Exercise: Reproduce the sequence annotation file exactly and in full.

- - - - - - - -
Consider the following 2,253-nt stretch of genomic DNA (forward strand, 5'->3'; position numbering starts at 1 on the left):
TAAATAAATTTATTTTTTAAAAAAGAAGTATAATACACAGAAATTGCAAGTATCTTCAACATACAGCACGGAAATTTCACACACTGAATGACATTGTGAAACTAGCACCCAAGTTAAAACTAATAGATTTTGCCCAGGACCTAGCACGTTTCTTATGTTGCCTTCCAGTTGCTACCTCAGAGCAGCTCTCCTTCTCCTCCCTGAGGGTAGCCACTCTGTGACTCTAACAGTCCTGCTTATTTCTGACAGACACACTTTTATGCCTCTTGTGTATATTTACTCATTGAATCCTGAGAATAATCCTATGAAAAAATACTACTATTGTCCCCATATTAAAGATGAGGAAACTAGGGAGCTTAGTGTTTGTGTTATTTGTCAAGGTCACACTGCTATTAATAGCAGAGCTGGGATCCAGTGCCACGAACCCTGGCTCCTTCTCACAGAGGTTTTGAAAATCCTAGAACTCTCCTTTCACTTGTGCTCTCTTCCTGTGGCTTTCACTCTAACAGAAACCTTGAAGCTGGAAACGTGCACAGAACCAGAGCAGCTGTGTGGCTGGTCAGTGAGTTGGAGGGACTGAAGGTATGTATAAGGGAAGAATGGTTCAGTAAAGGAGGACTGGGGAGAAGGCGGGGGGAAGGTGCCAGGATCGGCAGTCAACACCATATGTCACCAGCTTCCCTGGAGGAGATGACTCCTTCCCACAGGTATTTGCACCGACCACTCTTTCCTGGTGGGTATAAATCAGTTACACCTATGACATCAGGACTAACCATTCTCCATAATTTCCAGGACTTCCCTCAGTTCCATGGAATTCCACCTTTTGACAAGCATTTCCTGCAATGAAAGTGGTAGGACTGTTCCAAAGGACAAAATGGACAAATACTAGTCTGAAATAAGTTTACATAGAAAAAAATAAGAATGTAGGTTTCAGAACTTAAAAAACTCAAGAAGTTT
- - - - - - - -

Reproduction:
Consider the following 2,253-nt stretch of genomic DNA (forward strand, 5'->3'; position numbering starts at 1 on the left):
TAAATAAATTTATTTTTTAAAAAAGAAGTATAATACACAGAAATTGCAAGTATCTTCAACATACAGCACGGAAATTTCACACACTGAATGACATTGTGAAACTAGCACCCAAGTTAAAACTAATAGATTTTGCCCAGGACCTAGCACGTTTCTTATGTTGCCTTCCAGTTGCTACCTCAGAGCAGCTCTCCTTCTCCTCCCTGAGGGTAGCCACTCTGTGACTCTAACAGTCCTGCTTATTTCTGACAGACACACTTTTATGCCTCTTGTGTATATTTACTCATTGAATCCTGAGAATAATCCTATGAAAAAATACTACTATTGTCCCCATATTAAAGATGAGGAAACTAGGGAGCTTAGTGTTTGTGTTATTTGTCAAGGTCACACTGCTATTAATAGCAGAGCTGGGATCCAGTGCCACGAACCCTGGCTCCTTCTCACAGAGGTTTTGAAAATCCTAGAACTCTCCTTTCACTTGTGCTCTCTTCCTGTGGCTTTCACTCTAACAGAAACCTTGAAGCTGGAAACGTGCACAGAACCAGAGCAGCTGTGTGGCTGGTCAGTGAGTTGGAGGGACTGAAGGTATGTATAAGGGAAGAATGGTTCAGTAAAGGAGGACTGGGGAGAAGGCGGGGGGAAGGTGCCAGGATCGGCAGTCAACACCATATGTCACCAGCTTCCCTGGAGGAGATGACTCCTTCCCACAGGTATTTGCACCGACCACTCTTTCCTGGTGGGTATAAATCAGTTACACCTATGACATCAGGACTAACCATTCTCCATAATTTCCAGGACTTCCCTCAGTTCCATGGAATTCCACCTTTTGACAAGCATTTCCTGCAATGAAAGTGGTAGGACTGTTCCAAAGGACAAAATGGACAAATACTAGTCTGAAATAAGTTTACATAGAAAAAAATAAGAATGTAGGTTTCAGAACTTAAAAAACTCAAGAAGTTT